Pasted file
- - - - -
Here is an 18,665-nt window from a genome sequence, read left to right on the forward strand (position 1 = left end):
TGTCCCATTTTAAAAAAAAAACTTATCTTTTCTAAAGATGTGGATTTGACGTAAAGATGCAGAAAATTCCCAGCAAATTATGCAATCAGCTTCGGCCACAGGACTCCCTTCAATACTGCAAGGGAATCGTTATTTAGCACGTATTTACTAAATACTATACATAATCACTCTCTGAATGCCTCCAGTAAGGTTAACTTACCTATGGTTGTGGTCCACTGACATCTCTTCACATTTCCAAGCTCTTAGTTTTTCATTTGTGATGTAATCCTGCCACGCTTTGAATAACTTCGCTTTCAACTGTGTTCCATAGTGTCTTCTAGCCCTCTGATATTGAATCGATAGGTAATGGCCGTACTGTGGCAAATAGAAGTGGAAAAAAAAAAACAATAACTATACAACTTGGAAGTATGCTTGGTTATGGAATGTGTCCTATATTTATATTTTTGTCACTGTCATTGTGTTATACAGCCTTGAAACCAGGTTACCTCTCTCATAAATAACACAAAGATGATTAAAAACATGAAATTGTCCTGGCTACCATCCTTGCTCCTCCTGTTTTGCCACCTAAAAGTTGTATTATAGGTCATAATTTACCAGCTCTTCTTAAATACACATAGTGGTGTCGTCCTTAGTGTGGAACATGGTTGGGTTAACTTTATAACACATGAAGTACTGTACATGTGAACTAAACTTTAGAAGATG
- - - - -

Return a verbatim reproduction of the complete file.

Here is an 18,665-nt window from a genome sequence, read left to right on the forward strand (position 1 = left end):
TGTCCCATTTTAAAAAAAAAACTTATCTTTTCTAAAGATGTGGATTTGACGTAAAGATGCAGAAAATTCCCAGCAAATTATGCAATCAGCTTCGGCCACAGGACTCCCTTCAATACTGCAAGGGAATCGTTATTTAGCACGTATTTACTAAATACTATACATAATCACTCTCTGAATGCCTCCAGTAAGGTTAACTTACCTATGGTTGTGGTCCACTGACATCTCTTCACATTTCCAAGCTCTTAGTTTTTCATTTGTGATGTAATCCTGCCACGCTTTGAATAACTTCGCTTTCAACTGTGTTCCATAGTGTCTTCTAGCCCTCTGATATTGAATCGATAGGTAATGGCCGTACTGTGGCAAATAGAAGTGGAAAAAAAAAAACAATAACTATACAACTTGGAAGTATGCTTGGTTATGGAATGTGTCCTATATTTATATTTTTGTCACTGTCATTGTGTTATACAGCCTTGAAACCAGGTTACCTCTCTCATAAATAACACAAAGATGATTAAAAACATGAAATTGTCCTGGCTACCATCCTTGCTCCTCCTGTTTTGCCACCTAAAAGTTGTATTATAGGTCATAATTTACCAGCTCTTCTTAAATACACATAGTGGTGTCGTCCTTAGTGTGGAACATGGTTGGGTTAACTTTATAACACATGAAGTACTGTACATGTGAACTAAACTTTAGAAGATG